6. Rye bread (and butter)
Icelandic rye bread, or rúgbrauð, is a staple of Icelandic cuisine. There’s a million ways to eat it: topped with smoked salmon and cream cheese, chopped and blended in ice cream, served with extra creamy butter and crunchy lava salt. However, if you ask any local, there’s really only one way to make it right. It should be buried 30 centimeters in the ground next to a bubbling geyser. Made famous by Sigurður Rafn Hilmarsson, a national icon reigning from the small town of Laugarvatn, the bread is soft (almost spongy) and tastes more like cake thanks to the added sugar he sprinkles in the dough. It takes about a day to cook in a pot underground, but the end result brings thousands of visitors (and locals) to the Golden Circle’s Laugavautn Wellness Resort and Geothermal Bakery every year. If you can’t make it to the hot springs, opt for a taste of the delicious bread and the island’s famed butter at Brauð & Co.
Families in Iceland almost always had fish for one of their daily meals. Stewed, boiled, fried, roasted, or grilled, fish has been a mainstay in Icelandic cuisine for as long as people have lived there. Delicacies like plokkfiskur, or “mashed fish stew,” kept the locals satisfied during the painfully cold winters. Although times have changed, fish is still a huge staple in many local diets.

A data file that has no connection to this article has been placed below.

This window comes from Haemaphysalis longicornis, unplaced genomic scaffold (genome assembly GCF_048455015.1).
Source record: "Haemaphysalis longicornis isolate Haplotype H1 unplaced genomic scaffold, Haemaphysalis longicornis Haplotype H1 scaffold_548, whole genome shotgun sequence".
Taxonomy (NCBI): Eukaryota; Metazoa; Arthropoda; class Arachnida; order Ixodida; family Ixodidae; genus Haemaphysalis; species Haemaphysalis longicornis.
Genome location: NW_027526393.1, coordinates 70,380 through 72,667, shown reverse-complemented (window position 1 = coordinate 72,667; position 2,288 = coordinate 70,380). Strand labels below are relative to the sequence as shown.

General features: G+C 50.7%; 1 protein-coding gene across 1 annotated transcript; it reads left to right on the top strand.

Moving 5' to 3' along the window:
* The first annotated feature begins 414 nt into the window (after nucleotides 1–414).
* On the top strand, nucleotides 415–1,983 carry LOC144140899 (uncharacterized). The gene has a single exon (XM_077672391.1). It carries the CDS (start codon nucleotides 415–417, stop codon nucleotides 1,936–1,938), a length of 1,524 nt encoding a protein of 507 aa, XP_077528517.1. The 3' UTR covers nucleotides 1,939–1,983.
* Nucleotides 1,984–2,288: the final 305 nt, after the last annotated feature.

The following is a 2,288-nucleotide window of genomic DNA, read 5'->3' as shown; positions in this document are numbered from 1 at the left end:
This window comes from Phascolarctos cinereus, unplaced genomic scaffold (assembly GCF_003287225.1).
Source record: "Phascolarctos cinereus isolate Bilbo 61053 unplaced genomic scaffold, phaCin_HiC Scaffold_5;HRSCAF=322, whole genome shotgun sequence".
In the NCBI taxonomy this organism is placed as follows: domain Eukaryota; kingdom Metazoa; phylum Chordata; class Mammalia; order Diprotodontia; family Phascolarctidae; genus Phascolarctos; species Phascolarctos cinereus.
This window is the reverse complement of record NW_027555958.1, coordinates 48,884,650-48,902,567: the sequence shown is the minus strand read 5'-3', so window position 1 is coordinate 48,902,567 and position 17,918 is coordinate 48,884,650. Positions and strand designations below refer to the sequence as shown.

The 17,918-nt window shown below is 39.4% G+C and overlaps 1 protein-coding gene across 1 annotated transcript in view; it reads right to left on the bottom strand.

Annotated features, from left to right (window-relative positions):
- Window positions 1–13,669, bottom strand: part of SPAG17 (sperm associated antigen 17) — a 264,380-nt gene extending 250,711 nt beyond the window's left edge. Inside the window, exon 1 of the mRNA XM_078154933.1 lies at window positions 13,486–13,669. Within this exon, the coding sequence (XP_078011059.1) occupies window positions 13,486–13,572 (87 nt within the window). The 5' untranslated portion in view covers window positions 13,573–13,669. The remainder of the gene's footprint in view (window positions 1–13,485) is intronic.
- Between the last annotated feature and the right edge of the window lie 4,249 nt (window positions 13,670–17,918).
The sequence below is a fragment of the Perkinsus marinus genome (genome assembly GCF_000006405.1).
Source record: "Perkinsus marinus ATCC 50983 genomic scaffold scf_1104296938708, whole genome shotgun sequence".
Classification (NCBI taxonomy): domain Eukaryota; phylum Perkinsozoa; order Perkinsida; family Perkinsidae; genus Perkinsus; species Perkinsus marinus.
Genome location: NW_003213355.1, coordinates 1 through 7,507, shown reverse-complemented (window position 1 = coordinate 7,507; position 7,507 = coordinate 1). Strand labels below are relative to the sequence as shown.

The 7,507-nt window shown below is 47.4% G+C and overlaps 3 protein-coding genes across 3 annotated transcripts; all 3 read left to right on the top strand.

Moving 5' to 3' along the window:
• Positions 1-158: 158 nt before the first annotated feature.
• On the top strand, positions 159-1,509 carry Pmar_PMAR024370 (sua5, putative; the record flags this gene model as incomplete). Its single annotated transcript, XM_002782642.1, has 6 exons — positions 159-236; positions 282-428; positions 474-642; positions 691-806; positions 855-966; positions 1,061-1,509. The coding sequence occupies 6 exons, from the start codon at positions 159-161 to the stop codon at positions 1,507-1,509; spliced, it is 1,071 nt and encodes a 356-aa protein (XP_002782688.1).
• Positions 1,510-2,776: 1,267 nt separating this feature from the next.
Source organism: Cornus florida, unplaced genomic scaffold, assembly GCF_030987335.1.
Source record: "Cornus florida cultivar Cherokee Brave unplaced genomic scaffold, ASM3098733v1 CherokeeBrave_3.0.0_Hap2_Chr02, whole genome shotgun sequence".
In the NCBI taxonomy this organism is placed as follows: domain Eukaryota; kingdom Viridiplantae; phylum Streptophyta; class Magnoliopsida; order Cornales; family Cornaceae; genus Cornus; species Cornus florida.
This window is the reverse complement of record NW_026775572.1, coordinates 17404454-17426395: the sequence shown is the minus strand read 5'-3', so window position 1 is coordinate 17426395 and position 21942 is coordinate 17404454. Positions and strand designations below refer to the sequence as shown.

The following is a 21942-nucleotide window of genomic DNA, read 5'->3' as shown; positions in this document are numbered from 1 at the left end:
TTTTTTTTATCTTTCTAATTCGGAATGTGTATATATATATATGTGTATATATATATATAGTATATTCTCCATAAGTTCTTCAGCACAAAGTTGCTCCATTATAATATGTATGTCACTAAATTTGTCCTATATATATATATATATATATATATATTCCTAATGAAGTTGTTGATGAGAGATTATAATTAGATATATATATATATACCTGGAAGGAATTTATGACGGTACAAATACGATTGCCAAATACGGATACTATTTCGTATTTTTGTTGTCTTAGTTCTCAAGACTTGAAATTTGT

Seafood has been a huge economic driver for years and has helped bring the country back to life after the crippling 2008 economic meltdown. Fishing is the largest export in the country, but that doesn’t mean locals aren’t devouring it by the shipful. Cod, salmon, and haddock are the most common, along with langoustines, a favorite for most local gourmands.
“Lobster is also one of the best things Icelanders eat. The small Icelandic langoustine is incredibly tender and delicious and an expensive favorite for many, myself included,” Halldorsson laughed.
Fish is found aplenty all throughout Reykjavik, like the gratinated fish with rye bread at Slippbarrinn in the Marina Hotel. Fish even makes an appearance in salty snacks, like Harðfiskur (or fish jerky made from wind-dried cod or haddock), which can be found in almost all grocery stores.